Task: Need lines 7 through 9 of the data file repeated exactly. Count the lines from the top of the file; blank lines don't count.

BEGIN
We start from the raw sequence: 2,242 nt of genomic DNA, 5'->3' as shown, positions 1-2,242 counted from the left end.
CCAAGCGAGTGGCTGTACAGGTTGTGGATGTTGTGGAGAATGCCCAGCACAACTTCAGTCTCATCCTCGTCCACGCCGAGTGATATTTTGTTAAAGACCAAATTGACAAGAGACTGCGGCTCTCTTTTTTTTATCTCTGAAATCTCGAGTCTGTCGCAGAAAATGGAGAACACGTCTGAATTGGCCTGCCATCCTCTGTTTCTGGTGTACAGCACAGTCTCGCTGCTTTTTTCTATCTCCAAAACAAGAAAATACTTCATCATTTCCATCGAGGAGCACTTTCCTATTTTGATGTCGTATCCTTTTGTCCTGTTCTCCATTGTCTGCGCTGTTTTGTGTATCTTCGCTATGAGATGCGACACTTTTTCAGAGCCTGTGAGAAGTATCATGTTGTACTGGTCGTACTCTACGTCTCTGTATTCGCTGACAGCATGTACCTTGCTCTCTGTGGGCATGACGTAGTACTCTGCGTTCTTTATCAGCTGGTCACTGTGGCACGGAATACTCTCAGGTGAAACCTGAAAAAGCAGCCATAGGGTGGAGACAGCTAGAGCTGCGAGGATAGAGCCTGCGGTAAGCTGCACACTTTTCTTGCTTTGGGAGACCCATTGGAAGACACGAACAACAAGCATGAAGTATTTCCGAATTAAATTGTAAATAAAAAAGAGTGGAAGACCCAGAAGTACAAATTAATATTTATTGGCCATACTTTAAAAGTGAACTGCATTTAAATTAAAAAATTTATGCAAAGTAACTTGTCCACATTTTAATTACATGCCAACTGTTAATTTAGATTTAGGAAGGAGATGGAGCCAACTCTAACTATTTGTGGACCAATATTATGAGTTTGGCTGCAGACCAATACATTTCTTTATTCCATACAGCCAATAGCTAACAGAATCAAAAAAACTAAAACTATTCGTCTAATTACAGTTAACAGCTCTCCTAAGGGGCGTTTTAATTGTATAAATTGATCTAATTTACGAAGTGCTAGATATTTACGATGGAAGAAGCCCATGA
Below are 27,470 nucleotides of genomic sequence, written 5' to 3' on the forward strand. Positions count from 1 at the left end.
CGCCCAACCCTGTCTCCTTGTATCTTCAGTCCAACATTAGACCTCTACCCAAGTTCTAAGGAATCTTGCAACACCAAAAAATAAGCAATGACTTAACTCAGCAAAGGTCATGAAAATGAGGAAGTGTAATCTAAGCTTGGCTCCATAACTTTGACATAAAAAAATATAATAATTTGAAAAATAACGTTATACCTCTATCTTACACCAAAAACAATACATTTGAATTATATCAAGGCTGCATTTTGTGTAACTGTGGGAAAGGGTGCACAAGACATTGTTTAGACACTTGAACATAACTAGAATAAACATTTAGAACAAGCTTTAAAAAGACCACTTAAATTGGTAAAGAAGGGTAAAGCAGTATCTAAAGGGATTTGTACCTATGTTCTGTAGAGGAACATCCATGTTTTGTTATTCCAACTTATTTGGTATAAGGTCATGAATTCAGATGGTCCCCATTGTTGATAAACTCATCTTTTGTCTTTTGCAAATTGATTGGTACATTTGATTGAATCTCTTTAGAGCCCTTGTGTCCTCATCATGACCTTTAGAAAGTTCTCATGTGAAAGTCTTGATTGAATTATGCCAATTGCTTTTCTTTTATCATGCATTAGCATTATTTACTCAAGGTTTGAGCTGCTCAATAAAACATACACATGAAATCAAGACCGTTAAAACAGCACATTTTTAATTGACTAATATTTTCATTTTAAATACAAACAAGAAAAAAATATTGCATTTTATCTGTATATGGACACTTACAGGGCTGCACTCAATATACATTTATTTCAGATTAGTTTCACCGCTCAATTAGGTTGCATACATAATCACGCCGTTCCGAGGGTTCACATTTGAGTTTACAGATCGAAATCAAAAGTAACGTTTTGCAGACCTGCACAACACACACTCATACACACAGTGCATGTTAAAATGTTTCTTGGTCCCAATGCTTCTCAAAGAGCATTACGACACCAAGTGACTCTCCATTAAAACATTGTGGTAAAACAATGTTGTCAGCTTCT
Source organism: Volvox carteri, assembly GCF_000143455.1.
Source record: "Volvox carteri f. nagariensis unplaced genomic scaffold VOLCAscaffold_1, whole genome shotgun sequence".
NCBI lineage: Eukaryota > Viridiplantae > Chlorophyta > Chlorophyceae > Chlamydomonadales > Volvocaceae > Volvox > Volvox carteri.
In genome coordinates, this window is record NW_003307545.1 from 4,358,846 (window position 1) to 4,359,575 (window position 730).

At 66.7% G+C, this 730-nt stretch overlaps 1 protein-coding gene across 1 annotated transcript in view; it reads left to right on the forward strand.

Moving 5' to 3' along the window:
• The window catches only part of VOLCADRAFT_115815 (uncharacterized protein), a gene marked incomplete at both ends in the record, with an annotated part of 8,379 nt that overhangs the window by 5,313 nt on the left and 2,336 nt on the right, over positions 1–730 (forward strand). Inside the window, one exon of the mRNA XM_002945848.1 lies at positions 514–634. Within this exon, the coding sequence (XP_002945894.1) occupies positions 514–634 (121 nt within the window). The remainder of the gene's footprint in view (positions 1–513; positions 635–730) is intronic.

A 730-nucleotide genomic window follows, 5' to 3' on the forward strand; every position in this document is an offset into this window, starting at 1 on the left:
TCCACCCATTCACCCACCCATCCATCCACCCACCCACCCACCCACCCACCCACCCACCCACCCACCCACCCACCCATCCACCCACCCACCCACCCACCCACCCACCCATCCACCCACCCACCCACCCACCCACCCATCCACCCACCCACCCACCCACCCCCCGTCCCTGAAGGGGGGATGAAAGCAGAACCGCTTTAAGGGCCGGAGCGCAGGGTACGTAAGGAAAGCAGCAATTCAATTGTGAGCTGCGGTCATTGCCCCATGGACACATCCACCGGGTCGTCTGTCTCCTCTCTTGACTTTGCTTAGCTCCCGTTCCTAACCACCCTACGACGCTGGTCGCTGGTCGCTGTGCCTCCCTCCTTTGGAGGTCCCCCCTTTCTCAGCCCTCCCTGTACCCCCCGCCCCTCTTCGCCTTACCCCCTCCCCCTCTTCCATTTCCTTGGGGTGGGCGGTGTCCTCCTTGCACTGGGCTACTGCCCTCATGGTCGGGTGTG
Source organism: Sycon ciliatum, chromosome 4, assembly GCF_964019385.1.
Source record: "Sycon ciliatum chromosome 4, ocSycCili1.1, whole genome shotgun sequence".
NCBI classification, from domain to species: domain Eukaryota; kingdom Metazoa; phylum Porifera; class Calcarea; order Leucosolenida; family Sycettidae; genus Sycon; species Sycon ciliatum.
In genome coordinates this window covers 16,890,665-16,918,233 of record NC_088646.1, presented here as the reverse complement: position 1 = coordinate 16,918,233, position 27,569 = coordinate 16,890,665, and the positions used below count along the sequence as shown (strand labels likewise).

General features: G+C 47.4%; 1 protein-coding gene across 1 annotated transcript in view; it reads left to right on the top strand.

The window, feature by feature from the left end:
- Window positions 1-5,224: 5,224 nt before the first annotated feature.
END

NCBI lineage: Eukaryota > Viridiplantae > Chlorophyta > Chlorophyceae > Chlamydomonadales > Volvocaceae > Volvox > Volvox carteri.
In genome coordinates, this window is record NW_003307545.1 from 4,358,846 (window position 1) to 4,359,575 (window position 730).

At 66.7% G+C, this 730-nt stretch overlaps 1 protein-coding gene across 1 annotated transcript in view; it reads left to right on the forward strand.